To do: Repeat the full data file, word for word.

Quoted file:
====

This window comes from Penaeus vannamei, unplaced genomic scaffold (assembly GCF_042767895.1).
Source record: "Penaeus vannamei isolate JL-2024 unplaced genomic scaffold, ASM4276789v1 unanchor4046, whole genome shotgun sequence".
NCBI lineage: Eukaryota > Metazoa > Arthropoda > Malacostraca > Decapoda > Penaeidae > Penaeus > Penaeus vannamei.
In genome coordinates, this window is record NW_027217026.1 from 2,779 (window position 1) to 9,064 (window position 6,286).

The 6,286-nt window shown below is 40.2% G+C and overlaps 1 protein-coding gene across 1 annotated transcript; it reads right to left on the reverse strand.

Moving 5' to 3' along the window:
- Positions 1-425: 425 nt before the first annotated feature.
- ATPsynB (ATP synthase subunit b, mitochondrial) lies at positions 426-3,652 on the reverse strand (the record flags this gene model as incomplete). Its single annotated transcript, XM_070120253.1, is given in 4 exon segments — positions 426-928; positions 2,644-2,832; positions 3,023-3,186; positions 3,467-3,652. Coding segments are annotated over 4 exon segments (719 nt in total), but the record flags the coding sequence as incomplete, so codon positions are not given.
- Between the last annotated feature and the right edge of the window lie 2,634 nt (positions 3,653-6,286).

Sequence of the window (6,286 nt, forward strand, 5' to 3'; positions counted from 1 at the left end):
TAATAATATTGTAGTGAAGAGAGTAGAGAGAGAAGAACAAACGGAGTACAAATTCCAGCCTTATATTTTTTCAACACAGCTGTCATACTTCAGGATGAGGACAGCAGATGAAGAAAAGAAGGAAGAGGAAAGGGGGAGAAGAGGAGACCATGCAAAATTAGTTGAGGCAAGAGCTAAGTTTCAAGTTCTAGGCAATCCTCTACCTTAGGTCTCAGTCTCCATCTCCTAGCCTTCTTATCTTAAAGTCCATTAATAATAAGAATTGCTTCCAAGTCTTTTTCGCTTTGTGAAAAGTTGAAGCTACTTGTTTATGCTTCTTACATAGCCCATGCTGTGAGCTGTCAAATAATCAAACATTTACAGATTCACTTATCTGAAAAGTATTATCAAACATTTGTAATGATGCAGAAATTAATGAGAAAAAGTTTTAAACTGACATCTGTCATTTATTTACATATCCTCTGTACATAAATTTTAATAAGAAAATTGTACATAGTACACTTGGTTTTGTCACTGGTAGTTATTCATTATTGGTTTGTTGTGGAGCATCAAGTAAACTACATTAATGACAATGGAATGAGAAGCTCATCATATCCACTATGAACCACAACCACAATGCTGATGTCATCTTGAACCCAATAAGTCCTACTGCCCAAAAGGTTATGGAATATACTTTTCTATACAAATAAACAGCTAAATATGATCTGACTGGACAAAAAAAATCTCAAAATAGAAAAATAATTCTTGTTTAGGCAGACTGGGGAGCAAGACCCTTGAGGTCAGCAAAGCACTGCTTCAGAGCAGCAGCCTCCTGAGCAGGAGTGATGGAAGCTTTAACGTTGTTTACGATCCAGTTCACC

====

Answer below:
This window comes from Penaeus vannamei, unplaced genomic scaffold (assembly GCF_042767895.1).
Source record: "Penaeus vannamei isolate JL-2024 unplaced genomic scaffold, ASM4276789v1 unanchor4046, whole genome shotgun sequence".
NCBI lineage: Eukaryota > Metazoa > Arthropoda > Malacostraca > Decapoda > Penaeidae > Penaeus > Penaeus vannamei.
In genome coordinates, this window is record NW_027217026.1 from 2,779 (window position 1) to 9,064 (window position 6,286).

The 6,286-nt window shown below is 40.2% G+C and overlaps 1 protein-coding gene across 1 annotated transcript; it reads right to left on the reverse strand.

Moving 5' to 3' along the window:
- Positions 1-425: 425 nt before the first annotated feature.
- ATPsynB (ATP synthase subunit b, mitochondrial) lies at positions 426-3,652 on the reverse strand (the record flags this gene model as incomplete). Its single annotated transcript, XM_070120253.1, is given in 4 exon segments — positions 426-928; positions 2,644-2,832; positions 3,023-3,186; positions 3,467-3,652. Coding segments are annotated over 4 exon segments (719 nt in total), but the record flags the coding sequence as incomplete, so codon positions are not given.
- Between the last annotated feature and the right edge of the window lie 2,634 nt (positions 3,653-6,286).

Sequence of the window (6,286 nt, forward strand, 5' to 3'; positions counted from 1 at the left end):
TAATAATATTGTAGTGAAGAGAGTAGAGAGAGAAGAACAAACGGAGTACAAATTCCAGCCTTATATTTTTTCAACACAGCTGTCATACTTCAGGATGAGGACAGCAGATGAAGAAAAGAAGGAAGAGGAAAGGGGGAGAAGAGGAGACCATGCAAAATTAGTTGAGGCAAGAGCTAAGTTTCAAGTTCTAGGCAATCCTCTACCTTAGGTCTCAGTCTCCATCTCCTAGCCTTCTTATCTTAAAGTCCATTAATAATAAGAATTGCTTCCAAGTCTTTTTCGCTTTGTGAAAAGTTGAAGCTACTTGTTTATGCTTCTTACATAGCCCATGCTGTGAGCTGTCAAATAATCAAACATTTACAGATTCACTTATCTGAAAAGTATTATCAAACATTTGTAATGATGCAGAAATTAATGAGAAAAAGTTTTAAACTGACATCTGTCATTTATTTACATATCCTCTGTACATAAATTTTAATAAGAAAATTGTACATAGTACACTTGGTTTTGTCACTGGTAGTTATTCATTATTGGTTTGTTGTGGAGCATCAAGTAAACTACATTAATGACAATGGAATGAGAAGCTCATCATATCCACTATGAACCACAACCACAATGCTGATGTCATCTTGAACCCAATAAGTCCTACTGCCCAAAAGGTTATGGAATATACTTTTCTATACAAATAAACAGCTAAATATGATCTGACTGGACAAAAAAAATCTCAAAATAGAAAAATAATTCTTGTTTAGGCAGACTGGGGAGCAAGACCCTTGAGGTCAGCAAAGCACTGCTTCAGAGCAGCAGCCTCCTGAGCAGGAGTGATGGAAGCTTTAACGTTGTTTACGATCCAGTTCACC